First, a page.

ALBUQUERQUE (KRQE) - With his real-estate empire in ruins, Doug Vaughan now faces up to 12 years in federal prison for masterminding a Ponzi scheme prosecutors say defrauded at least 600 investors of more than $74 million.
In federal court early Wednesday afternoon Vaughan, 64, pleaded guilty to two counts of wire and mail fraud from a 30-count indictment handed up by a grand jury in February.
"He admitted completely the scheme that he perpetrated on a lot of very good people," said U.S. Attorney Ken Gonzales.
The plea agreement includes a money judgment against Vaughan of $74.7 million, which prosecutors say is a portion of the proceeds from the scam, and requires him to resolve a pending federal securities case and his personal and business bankruptcy cases.
The indictment accused Vaughan of taking money from investors for real-estate projects that never happened. Instead he used money from new investors to make dividend payments to earlier investors while pocketing the rest to support himself and his Albuquerque real-estate business.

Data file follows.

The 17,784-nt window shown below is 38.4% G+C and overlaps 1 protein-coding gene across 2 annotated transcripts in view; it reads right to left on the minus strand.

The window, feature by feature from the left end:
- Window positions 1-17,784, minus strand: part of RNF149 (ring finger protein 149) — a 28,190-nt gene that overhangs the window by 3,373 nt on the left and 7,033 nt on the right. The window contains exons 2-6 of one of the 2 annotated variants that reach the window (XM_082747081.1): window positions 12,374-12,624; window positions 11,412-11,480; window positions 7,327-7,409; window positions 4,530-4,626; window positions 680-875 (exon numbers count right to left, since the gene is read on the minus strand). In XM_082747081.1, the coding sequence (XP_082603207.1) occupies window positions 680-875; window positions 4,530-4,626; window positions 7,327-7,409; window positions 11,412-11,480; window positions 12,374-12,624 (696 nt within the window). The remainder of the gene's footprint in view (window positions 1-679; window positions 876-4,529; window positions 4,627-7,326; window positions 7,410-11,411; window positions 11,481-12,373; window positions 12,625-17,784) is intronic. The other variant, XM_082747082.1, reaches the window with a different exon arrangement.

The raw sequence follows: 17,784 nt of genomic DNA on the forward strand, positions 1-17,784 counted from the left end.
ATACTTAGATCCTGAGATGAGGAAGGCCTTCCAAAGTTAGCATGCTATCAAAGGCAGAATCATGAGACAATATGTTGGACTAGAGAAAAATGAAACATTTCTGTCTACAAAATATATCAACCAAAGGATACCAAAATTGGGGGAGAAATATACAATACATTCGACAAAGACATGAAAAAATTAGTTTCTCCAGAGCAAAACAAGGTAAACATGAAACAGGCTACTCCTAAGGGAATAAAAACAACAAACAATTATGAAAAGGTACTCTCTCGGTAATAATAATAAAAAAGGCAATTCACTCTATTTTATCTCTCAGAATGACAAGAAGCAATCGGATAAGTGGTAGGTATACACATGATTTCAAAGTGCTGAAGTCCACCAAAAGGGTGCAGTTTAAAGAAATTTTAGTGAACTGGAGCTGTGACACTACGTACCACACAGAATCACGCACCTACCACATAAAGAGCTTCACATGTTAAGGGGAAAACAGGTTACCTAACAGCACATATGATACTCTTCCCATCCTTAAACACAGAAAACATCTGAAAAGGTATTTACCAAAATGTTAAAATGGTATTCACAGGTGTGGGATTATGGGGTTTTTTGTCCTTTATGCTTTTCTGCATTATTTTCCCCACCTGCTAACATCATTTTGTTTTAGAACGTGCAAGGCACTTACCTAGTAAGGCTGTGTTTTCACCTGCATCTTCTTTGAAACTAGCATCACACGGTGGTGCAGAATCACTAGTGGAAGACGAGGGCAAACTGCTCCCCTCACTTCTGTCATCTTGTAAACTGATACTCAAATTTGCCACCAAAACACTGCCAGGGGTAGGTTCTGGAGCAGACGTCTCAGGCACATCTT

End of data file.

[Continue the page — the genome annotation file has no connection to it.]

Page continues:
As part of the deal, Vaughan was ordered to pay restitution, but the U.S. Attorney's Office conceded it is highly unlikely investors will get their money back.
"The money that they invested and trusted in Mr. Vaughan is gone forever," Gonzales said.
Vaughan's plea deal comes on the heels of a separate agreement worked out with his former accounting manager Martha Runkle.
She, too, was charged in connection with the Ponzi scheme, but earlier this month court documents were unsealed showing she had cut a deal with prosecutors that required her to testify against Vaughan.
Prosecutors said that changed the direction the case.
"The fact that Ms. Runkle was charged and pled, we do believe, was a significant turn in this particular case," said Gonzales.
Vaughan himself evaded cameras at the courthouse, ducking in and out of a nonpublic entrance.
News 13 caught up with his attorneys after the hearing, but they said they had no comment.
Gonzales said this is a a good deal for Vaughan considering he was facing 475 years in prison, but he said it is also a good deal for everyone else because it guarantees a conviction and prison time. A trial would could go either way no matter how strong the evidence is, he added.
"For a man such as himself who has been used to a very lavish lifestyle, I'm sure it's not anything he looks forward to," Gonzales said.
Vaughan has been called New Mexico's 'Mini-Madoff,' a reference to Wall Street money manager Bernard Madoff, who was sentenced to 150 years in prison after defrauding investors of at least $18 billion and perhaps several times that amount. Vaughan is to be sentenced in 2 1/2 months and remains free on conditions of release.
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